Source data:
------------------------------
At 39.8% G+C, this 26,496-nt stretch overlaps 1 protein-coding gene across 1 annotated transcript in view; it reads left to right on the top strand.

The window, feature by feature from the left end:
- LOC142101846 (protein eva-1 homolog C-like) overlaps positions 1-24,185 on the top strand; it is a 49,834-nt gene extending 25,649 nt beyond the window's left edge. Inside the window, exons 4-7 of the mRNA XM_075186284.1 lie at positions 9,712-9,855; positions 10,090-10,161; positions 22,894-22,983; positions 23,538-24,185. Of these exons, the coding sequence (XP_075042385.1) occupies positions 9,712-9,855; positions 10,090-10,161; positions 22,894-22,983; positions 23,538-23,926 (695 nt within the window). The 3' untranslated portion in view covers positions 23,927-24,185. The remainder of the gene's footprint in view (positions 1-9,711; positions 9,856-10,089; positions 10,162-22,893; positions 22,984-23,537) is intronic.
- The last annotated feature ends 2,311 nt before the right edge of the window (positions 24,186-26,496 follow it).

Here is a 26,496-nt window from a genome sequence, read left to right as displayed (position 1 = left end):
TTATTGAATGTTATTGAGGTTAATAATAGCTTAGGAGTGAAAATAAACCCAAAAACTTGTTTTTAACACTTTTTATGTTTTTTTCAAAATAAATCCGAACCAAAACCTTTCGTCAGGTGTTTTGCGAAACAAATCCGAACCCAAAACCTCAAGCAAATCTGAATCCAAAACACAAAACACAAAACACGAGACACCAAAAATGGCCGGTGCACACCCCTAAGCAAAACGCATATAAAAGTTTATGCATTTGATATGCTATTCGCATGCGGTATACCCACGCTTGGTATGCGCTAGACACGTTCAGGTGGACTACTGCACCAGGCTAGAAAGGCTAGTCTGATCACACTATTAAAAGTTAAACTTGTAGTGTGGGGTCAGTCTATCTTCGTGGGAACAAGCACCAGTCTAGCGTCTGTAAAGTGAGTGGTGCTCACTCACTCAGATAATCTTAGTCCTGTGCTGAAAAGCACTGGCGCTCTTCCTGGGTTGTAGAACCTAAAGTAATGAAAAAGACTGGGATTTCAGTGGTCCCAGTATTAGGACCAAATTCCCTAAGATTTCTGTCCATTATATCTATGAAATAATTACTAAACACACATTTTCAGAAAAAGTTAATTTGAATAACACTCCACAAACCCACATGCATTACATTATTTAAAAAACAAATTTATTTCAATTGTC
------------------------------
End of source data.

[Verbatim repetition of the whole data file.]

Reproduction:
At 39.8% G+C, this 26,496-nt stretch overlaps 1 protein-coding gene across 1 annotated transcript in view; it reads left to right on the top strand.

The window, feature by feature from the left end:
- LOC142101846 (protein eva-1 homolog C-like) overlaps positions 1-24,185 on the top strand; it is a 49,834-nt gene extending 25,649 nt beyond the window's left edge. Inside the window, exons 4-7 of the mRNA XM_075186284.1 lie at positions 9,712-9,855; positions 10,090-10,161; positions 22,894-22,983; positions 23,538-24,185. Of these exons, the coding sequence (XP_075042385.1) occupies positions 9,712-9,855; positions 10,090-10,161; positions 22,894-22,983; positions 23,538-23,926 (695 nt within the window). The 3' untranslated portion in view covers positions 23,927-24,185. The remainder of the gene's footprint in view (positions 1-9,711; positions 9,856-10,089; positions 10,162-22,893; positions 22,984-23,537) is intronic.
- The last annotated feature ends 2,311 nt before the right edge of the window (positions 24,186-26,496 follow it).

Here is a 26,496-nt window from a genome sequence, read left to right as displayed (position 1 = left end):
TTATTGAATGTTATTGAGGTTAATAATAGCTTAGGAGTGAAAATAAACCCAAAAACTTGTTTTTAACACTTTTTATGTTTTTTTCAAAATAAATCCGAACCAAAACCTTTCGTCAGGTGTTTTGCGAAACAAATCCGAACCCAAAACCTCAAGCAAATCTGAATCCAAAACACAAAACACAAAACACGAGACACCAAAAATGGCCGGTGCACACCCCTAAGCAAAACGCATATAAAAGTTTATGCATTTGATATGCTATTCGCATGCGGTATACCCACGCTTGGTATGCGCTAGACACGTTCAGGTGGACTACTGCACCAGGCTAGAAAGGCTAGTCTGATCACACTATTAAAAGTTAAACTTGTAGTGTGGGGTCAGTCTATCTTCGTGGGAACAAGCACCAGTCTAGCGTCTGTAAAGTGAGTGGTGCTCACTCACTCAGATAATCTTAGTCCTGTGCTGAAAAGCACTGGCGCTCTTCCTGGGTTGTAGAACCTAAAGTAATGAAAAAGACTGGGATTTCAGTGGTCCCAGTATTAGGACCAAATTCCCTAAGATTTCTGTCCATTATATCTATGAAATAATTACTAAACACACATTTTCAGAAAAAGTTAATTTGAATAACACTCCACAAACCCACATGCATTACATTATTTAAAAAACAAATTTATTTCAATTGTC